Unfortunately The Massacre is one of those plays, like Shakespeare's Pericles, that survives only as a ruin. The only text, apart from a single manuscript page that is usually but not quite securely accepted as genuine (the Folger leaf), is a thoroughly "bad quarto" (actually an octavo) that is a typical memorial reconstruction. It has no scene divisions (these were added by later editors). It's less than half the length of Marlowe's other chronicle play Edward II. Like other such texts it probably represents the action reasonably fully, but it must be missing hundreds of lines. Even the lines we do have are of suspect authenticity. The verse is rough and often unmetrical. The same expressions occur more than once (e.g., in the passages below, "set the street" and "Chief standard bearer to the Lutherans").  Expansive speeches were probably abbreviated to the bare essentials, and reflective speeches dropped altogether. When necessary, the compilers invented their own crudely functional text, or synthesized it by borrowing lines from elsewhere (3 Henry VI and several other plays). What we are reading, then, is only a shadow of the play performed with such success by Edward Alleyn and The Admiral's Men.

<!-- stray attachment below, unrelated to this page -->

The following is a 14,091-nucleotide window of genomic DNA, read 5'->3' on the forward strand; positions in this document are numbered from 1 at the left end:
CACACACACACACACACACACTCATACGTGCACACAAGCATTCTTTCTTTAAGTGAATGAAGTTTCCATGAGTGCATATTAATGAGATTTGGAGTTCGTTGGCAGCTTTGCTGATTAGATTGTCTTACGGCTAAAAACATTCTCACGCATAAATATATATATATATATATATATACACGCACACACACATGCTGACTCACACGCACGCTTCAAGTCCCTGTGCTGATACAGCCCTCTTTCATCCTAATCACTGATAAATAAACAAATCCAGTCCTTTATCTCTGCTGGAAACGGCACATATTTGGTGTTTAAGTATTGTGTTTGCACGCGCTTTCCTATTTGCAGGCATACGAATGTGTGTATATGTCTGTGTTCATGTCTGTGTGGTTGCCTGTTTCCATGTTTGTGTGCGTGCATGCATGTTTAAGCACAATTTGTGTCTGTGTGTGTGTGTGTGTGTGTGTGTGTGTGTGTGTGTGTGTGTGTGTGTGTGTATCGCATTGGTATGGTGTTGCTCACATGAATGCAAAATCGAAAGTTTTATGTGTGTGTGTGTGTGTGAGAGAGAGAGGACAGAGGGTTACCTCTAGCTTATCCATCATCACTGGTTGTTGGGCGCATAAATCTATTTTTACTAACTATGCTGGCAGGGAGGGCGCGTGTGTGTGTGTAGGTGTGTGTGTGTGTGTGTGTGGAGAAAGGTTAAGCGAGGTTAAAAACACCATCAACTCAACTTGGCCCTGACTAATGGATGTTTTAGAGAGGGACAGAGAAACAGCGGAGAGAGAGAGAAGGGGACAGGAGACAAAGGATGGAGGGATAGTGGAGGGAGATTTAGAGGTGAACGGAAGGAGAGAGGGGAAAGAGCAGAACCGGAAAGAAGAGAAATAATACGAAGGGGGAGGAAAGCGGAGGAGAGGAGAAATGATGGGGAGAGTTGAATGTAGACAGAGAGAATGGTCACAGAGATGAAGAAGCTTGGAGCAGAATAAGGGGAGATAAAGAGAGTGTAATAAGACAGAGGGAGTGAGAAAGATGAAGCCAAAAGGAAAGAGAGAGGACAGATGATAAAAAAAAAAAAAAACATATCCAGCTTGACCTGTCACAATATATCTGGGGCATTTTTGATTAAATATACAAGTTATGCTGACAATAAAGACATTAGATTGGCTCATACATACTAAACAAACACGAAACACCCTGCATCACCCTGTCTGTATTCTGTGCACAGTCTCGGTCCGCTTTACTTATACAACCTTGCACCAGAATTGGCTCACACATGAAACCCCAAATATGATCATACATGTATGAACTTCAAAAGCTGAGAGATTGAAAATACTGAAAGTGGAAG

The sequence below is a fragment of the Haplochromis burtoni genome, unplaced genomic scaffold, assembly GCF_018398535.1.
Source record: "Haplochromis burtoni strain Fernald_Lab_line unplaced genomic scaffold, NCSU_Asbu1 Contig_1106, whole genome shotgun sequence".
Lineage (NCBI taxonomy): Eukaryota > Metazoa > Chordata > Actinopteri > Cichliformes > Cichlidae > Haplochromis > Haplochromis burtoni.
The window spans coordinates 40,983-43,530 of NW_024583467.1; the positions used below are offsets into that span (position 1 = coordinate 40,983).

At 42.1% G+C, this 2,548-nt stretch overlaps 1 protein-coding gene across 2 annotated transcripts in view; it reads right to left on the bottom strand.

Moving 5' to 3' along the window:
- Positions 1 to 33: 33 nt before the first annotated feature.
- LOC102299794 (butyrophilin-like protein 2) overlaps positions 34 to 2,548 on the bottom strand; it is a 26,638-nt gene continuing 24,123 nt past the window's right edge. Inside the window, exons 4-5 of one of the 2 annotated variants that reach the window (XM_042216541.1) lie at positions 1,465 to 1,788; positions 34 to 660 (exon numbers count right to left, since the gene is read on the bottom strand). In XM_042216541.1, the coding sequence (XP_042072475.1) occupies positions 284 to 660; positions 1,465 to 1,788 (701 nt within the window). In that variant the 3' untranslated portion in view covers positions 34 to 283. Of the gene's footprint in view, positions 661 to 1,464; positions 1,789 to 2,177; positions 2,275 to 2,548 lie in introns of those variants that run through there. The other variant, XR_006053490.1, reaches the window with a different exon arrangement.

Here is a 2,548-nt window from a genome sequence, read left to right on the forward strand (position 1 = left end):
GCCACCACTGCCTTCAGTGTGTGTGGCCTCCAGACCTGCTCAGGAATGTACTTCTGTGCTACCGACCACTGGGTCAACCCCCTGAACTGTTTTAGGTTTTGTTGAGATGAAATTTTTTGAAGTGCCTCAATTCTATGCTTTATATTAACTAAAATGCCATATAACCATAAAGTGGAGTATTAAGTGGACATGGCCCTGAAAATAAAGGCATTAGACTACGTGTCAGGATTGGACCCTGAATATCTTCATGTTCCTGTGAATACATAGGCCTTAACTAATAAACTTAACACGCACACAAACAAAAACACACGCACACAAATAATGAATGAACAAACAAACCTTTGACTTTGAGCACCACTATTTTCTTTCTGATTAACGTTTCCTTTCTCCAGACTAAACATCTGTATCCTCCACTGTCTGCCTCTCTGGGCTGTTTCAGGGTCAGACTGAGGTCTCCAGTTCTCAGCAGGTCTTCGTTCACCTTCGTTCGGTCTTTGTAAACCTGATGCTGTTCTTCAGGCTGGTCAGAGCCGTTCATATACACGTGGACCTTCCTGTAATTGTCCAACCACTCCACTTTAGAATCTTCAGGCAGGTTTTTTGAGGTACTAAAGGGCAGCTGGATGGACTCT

And yet, I like The Massacre very much indeed.

It's an Elizabethan play that deals with fairly contemporary news stories (the Paris massacre was in Aug 1572 but the events of the play's final scene took place as recently as 1589).

This is not quite unprecedented, for example Peele's The Battle of Alcazar (c. 1591) deals with the death of King Sebastian of Portugal in Morocco in 1578 (there were other plays about him, too), and the "domestic tragedy" genre often dramatized fairly recent events , e.g.  A Yorkshire Tragedy (c. 1608) deals with a murderer tried in 1605. Nevertheless it's particularly thrilling in Marlowe's play, where the dramatized events were of such vital significance to his London audience.